Wisconsin Supreme Court Upholds Lame-Duck Laws Curbing Democrats Power
Wisconsin’s Supreme Court upheld lame-duck laws limiting the powers of Democratic Governor Tony Evers and Attorney General Josh Kaul, on Friday, a win for state Republicans, but one that might be only temporary.
The victory was on procedural grounds only, and was handed down by a court controlled by conservatives expected to be highly favorable to the Republicans.
Two other legal challenges, one in state court and the other in federal court, take aim at the laws themselves rather than how the Republicans went about passing them weeks after GOP Governor Scott Walker was voted out of office.
The laws the Republicans passed during an extraordinary session of the legislature in December limit Attorney General Josh Kaul’s ability to control the state’s participation in lawsuits, target Evers’ power to run the state’s economic-development agency and limit early voting hours.
The lawsuit decided Friday was filed in January by the League of Women Voters, Disability Rights Wisconsin, Black Leaders Organizing for Communities and other groups who argued the limits placed on the incoming Democrats were invalid because the Wisconsin legislature convened illegally — long after their session had ended — to pass them.
In a 4-3 ruling, the court concluded the plaintiffs were wrong and the Wisconsin Constitution gives lawmakers the authority to decide when to meet.
However “the Legislature chooses to accomplish the legislative process is squarely the prerogative of the Legislature,” the majority said.
In their dissent, the three liberal justices on the court said the legislature clearly was out of bounds when it convened the lame-duck session.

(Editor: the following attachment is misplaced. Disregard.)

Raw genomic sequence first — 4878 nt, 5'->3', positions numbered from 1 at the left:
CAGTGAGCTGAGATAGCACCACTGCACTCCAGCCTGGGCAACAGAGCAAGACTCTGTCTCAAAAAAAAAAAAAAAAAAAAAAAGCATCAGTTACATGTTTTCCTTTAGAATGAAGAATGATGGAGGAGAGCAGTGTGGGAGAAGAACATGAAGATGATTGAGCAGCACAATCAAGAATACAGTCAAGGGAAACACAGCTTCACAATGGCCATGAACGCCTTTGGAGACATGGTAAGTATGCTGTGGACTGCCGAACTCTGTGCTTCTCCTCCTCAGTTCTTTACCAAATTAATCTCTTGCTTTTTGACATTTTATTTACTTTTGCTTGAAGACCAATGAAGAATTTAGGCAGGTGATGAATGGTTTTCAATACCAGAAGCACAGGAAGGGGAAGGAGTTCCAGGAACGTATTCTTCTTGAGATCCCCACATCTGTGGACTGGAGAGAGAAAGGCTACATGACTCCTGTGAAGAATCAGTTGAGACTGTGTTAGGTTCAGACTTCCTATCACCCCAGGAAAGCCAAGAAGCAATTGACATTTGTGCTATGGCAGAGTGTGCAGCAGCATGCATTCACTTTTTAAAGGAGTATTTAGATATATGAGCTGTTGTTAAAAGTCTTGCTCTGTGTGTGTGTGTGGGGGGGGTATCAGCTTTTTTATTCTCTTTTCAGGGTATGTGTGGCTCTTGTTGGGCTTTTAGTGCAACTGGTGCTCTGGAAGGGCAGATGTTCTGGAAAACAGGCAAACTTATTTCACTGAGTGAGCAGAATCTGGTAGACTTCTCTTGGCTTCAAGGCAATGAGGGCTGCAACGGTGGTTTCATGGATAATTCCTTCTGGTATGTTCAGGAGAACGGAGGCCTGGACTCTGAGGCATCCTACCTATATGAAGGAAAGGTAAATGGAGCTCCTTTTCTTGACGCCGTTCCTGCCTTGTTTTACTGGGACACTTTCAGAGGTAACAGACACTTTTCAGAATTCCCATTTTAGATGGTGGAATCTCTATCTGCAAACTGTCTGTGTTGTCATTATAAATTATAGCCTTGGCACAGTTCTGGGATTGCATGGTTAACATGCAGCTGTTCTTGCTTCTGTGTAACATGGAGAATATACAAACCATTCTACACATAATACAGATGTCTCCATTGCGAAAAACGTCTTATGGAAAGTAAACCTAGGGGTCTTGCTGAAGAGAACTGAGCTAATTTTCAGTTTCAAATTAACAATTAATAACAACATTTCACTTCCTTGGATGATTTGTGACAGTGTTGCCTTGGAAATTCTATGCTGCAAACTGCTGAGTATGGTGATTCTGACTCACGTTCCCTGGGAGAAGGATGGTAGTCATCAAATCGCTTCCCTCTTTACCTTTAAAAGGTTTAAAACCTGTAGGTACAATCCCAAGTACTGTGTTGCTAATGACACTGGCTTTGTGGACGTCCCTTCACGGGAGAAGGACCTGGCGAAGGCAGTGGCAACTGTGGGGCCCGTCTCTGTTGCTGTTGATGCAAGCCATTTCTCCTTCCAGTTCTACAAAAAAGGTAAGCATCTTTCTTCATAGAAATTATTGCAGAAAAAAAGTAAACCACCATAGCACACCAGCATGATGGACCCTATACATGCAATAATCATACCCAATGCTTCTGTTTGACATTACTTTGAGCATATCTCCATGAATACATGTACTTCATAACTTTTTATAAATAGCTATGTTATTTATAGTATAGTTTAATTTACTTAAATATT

Erin Grunze, executive director of the League of Women Voters of Wisconsin, said Friday’s decision “undermines Wisconsin voters’ trust in their legislature to operate with transparency and to respect constitutional limits.
“We are disappointed the court ruled in favor of the Legislature’s extraordinary session that undermined the Wisconsin Constitution’s limit on unbridled power,” Grunze said. “As an organization dedicated to serving these voters, the League will continue working to educate voters about the impact of this ruling.”
Chris Carson, president of the League of Women Voters of the United States, added, “Today’s decision by the Wisconsin Supreme Court undermines the will of Wisconsin voters. The Wisconsin State Legislature’s actions defied the democratic process, which is a major blow to our democracy as a whole. This decision makes clear the need for League’s work; and the League will continue to work to defend the will of voters, despite today’s decision.”
Governor Evers called Friday’s decision “disappointing and, unfortunately, all too predictable.
“It is based on a desired political outcome, not the plain meaning and text of the constitution,” he said.
“The state constitution is clear. It limits when the legislature can meet to pass laws,” the governor continued. “Our framers knew that no good comes from lawmakers rushing laws through at the last minute without public scrutiny. The lame-duck session proves the framers were right.”
He closed by calling the lame-duck session, an attack on the will of the people, our democracy, and our system of government.”
Republicans in the statehouse held a predictably different opinion.
“The Court upheld a previously non-controversial legislative practice used by both parties for decades to enact some of the most important laws in the state,” Assembly Speaker Robin Vos, R-Rochester and Senate Majority Leader Scott Fitzgerald in a joint statement. “This lawsuit, pursued by special interests and Governor Evers, has led to an unnecessary waste of taxpayer resources. We urge the governor to work with the Legislature instead of pursuing his political agenda through the courts.”
Republican legislators in several states have passed laws in lame-duck sessions following election losses in recent years.
In addition to the Wisconsin provisions, outgoing Michigan Governor Rick Snyder signed lame-duck measures in December to weaken minimum wage and paid sick time laws, and in North Carolina Republicans approved a sweeping package of restrictions on incoming Democratic Governor Roy Cooper in a December 2016 lame-duck session.
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